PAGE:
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Ron Wood Hints Rolling Stones Might Be Doing Warm-Up Shows

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We know for certain there will be four Rolling Stones performances this year, but that doesn’t mean you might not see the band playing somewhere other than London’s O2 Arena or New Jersey’s Prudential Center. Guitarist Ron Wood just stated that there might be some warm-up dates using one of the band’s fake names.

Wood told NME that the group is considering the idea of playing a few small shows under a fake name just to break away from rehearsal and test things out. He adds, “We’re all making a concentrated effort of being there on time every day. We start at three o’clock in the afternoon. We go through to dinnertime. We have one break and so far everything has been an operation, nose to the grindstone. We wanna give 200 percent.”

Of the potential for impromptu shows, Wood added, “There’s going to be little club gigs that we’re gonna surprise ourselves to do as well. We’ll bung a few in next week or the week after, so look out for any Cockroaches gigs or whatever! I don’t know who we’ll be billed as, but we’ll turn up somewhere and put a few to the test. Tiny, 200, 300 people kind of places.”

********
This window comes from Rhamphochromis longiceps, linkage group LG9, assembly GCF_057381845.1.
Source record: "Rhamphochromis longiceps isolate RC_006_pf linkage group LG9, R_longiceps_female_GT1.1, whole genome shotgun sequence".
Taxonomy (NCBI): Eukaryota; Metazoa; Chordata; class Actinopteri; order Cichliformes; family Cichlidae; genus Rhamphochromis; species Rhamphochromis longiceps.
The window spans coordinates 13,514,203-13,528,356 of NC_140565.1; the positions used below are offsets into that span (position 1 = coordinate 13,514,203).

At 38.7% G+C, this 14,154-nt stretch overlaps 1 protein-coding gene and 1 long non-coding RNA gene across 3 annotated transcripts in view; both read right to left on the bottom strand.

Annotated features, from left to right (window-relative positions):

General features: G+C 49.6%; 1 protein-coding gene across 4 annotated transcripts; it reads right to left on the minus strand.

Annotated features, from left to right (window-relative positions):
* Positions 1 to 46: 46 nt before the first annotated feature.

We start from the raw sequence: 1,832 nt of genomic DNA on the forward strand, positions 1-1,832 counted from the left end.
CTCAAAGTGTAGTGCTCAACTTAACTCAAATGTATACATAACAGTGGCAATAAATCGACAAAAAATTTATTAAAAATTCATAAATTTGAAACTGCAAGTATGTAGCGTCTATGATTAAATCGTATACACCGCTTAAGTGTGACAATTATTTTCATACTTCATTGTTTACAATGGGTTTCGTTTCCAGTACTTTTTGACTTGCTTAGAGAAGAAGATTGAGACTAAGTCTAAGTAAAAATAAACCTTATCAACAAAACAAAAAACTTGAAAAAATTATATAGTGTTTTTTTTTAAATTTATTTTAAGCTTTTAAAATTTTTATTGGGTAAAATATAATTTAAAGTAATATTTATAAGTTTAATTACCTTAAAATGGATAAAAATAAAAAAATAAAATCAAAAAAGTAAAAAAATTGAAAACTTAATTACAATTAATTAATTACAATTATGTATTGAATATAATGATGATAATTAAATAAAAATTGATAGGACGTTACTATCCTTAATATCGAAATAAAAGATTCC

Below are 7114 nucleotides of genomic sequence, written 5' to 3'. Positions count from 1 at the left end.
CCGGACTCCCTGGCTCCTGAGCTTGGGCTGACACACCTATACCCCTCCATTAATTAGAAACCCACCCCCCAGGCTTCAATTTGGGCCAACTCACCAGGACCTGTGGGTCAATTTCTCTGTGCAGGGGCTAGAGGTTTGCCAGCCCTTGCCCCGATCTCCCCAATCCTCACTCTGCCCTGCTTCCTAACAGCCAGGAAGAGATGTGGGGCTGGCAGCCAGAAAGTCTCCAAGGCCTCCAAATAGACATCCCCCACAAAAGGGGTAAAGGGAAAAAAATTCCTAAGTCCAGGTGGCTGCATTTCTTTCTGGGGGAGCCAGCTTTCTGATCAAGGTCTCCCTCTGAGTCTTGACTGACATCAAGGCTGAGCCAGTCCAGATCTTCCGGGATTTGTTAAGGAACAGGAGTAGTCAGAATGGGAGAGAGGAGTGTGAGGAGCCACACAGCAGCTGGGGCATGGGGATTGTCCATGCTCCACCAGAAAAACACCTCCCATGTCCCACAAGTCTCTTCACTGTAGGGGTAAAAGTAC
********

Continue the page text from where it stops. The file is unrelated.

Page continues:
The group has been rehearsing in Paris ahead of their planned fall performances. They’ll play London’s O2 Arena Nov. 25 and 29. They’ve also booked shows at New Jersey’s Prudential Center in Newark Dec. 13 and 15.


The Greenwood Brothers

Of all the British bands to come out of the '90s indie scene, none has encouraged the levels of devotion that Radiohead continually inspire. From its breakthrough 1992 single 'Creep' through the groundbreaking 'OK Computer' and 'Kid A' albums, the band has never stayed in one place for too long. Even though the focal point has long been singer Thom Yorke, the core behind him has always been brothers Jonny and Colin Greenwood (guitar and bass, respectively). For more than 20 years, they've kept Radiohead's music flowing in various directions, and -- with guitarist Ed O' Brian and drummer Phillip Selway -- they've continued to amaze and inspire.



The Gallagher Brothers

Fueled by one of rock's most volatile sibling relationships, Oasis became the biggest British band of the '90s, and one of the biggest bands of all time in their native England. Taking their beloved Beatles as their prime influence, singer Liam and chief guitarist and songwriter Noel Gallagher mixed in elements of the Sex Pistols and the Jam to create their own distinct attack. While the brothers' on- and off-stage antics often grabbed more headlines than their music, many of Oasis' best songs still resonate.